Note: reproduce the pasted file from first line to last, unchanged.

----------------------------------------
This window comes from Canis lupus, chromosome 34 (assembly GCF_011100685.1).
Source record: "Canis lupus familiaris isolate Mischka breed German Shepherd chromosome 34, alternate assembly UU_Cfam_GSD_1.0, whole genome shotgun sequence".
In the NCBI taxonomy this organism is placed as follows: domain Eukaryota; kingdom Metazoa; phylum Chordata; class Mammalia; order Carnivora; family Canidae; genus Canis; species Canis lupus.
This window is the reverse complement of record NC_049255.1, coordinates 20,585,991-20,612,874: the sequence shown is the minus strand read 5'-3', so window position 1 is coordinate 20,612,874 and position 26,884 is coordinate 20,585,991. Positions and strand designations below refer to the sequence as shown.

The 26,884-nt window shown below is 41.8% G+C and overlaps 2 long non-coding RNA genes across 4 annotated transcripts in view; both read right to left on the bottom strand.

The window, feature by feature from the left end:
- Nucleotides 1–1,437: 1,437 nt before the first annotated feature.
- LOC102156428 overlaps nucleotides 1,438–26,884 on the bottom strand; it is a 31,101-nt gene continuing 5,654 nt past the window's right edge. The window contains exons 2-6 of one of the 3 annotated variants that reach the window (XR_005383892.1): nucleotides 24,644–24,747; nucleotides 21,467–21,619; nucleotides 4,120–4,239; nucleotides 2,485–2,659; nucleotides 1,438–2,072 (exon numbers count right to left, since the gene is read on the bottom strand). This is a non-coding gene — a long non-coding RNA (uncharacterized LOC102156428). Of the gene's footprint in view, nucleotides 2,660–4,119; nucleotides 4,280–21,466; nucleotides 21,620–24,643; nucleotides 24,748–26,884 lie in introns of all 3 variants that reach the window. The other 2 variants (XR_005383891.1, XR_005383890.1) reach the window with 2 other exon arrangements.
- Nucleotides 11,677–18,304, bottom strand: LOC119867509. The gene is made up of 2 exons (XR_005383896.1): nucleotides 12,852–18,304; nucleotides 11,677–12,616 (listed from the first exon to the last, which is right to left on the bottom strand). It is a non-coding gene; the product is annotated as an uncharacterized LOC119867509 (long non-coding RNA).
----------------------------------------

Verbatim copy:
This window comes from Canis lupus, chromosome 34 (assembly GCF_011100685.1).
Source record: "Canis lupus familiaris isolate Mischka breed German Shepherd chromosome 34, alternate assembly UU_Cfam_GSD_1.0, whole genome shotgun sequence".
In the NCBI taxonomy this organism is placed as follows: domain Eukaryota; kingdom Metazoa; phylum Chordata; class Mammalia; order Carnivora; family Canidae; genus Canis; species Canis lupus.
This window is the reverse complement of record NC_049255.1, coordinates 20,585,991-20,612,874: the sequence shown is the minus strand read 5'-3', so window position 1 is coordinate 20,612,874 and position 26,884 is coordinate 20,585,991. Positions and strand designations below refer to the sequence as shown.

The 26,884-nt window shown below is 41.8% G+C and overlaps 2 long non-coding RNA genes across 4 annotated transcripts in view; both read right to left on the bottom strand.

The window, feature by feature from the left end:
- Nucleotides 1–1,437: 1,437 nt before the first annotated feature.
- LOC102156428 overlaps nucleotides 1,438–26,884 on the bottom strand; it is a 31,101-nt gene continuing 5,654 nt past the window's right edge. The window contains exons 2-6 of one of the 3 annotated variants that reach the window (XR_005383892.1): nucleotides 24,644–24,747; nucleotides 21,467–21,619; nucleotides 4,120–4,239; nucleotides 2,485–2,659; nucleotides 1,438–2,072 (exon numbers count right to left, since the gene is read on the bottom strand). This is a non-coding gene — a long non-coding RNA (uncharacterized LOC102156428). Of the gene's footprint in view, nucleotides 2,660–4,119; nucleotides 4,280–21,466; nucleotides 21,620–24,643; nucleotides 24,748–26,884 lie in introns of all 3 variants that reach the window. The other 2 variants (XR_005383891.1, XR_005383890.1) reach the window with 2 other exon arrangements.
- Nucleotides 11,677–18,304, bottom strand: LOC119867509. The gene is made up of 2 exons (XR_005383896.1): nucleotides 12,852–18,304; nucleotides 11,677–12,616 (listed from the first exon to the last, which is right to left on the bottom strand). It is a non-coding gene; the product is annotated as an uncharacterized LOC119867509 (long non-coding RNA).